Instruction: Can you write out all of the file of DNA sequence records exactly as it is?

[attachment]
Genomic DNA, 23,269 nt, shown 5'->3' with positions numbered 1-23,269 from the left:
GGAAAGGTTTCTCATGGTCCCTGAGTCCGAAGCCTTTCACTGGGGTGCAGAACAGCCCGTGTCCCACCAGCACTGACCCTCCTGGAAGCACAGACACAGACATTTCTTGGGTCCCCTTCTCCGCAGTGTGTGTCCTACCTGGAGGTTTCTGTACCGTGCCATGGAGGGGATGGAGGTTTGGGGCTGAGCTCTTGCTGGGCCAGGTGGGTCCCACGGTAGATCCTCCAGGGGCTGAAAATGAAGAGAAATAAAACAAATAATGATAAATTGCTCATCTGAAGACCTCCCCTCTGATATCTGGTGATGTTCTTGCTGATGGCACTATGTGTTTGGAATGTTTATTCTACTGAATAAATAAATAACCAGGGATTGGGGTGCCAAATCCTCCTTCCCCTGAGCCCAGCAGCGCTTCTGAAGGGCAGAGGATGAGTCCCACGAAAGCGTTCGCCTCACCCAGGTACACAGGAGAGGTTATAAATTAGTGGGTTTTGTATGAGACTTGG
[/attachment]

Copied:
Genomic DNA, 23,269 nt, shown 5'->3' with positions numbered 1-23,269 from the left:
GGAAAGGTTTCTCATGGTCCCTGAGTCCGAAGCCTTTCACTGGGGTGCAGAACAGCCCGTGTCCCACCAGCACTGACCCTCCTGGAAGCACAGACACAGACATTTCTTGGGTCCCCTTCTCCGCAGTGTGTGTCCTACCTGGAGGTTTCTGTACCGTGCCATGGAGGGGATGGAGGTTTGGGGCTGAGCTCTTGCTGGGCCAGGTGGGTCCCACGGTAGATCCTCCAGGGGCTGAAAATGAAGAGAAATAAAACAAATAATGATAAATTGCTCATCTGAAGACCTCCCCTCTGATATCTGGTGATGTTCTTGCTGATGGCACTATGTGTTTGGAATGTTTATTCTACTGAATAAATAAATAACCAGGGATTGGGGTGCCAAATCCTCCTTCCCCTGAGCCCAGCAGCGCTTCTGAAGGGCAGAGGATGAGTCCCACGAAAGCGTTCGCCTCACCCAGGTACACAGGAGAGGTTATAAATTAGTGGGTTTTGTATGAGACTTGG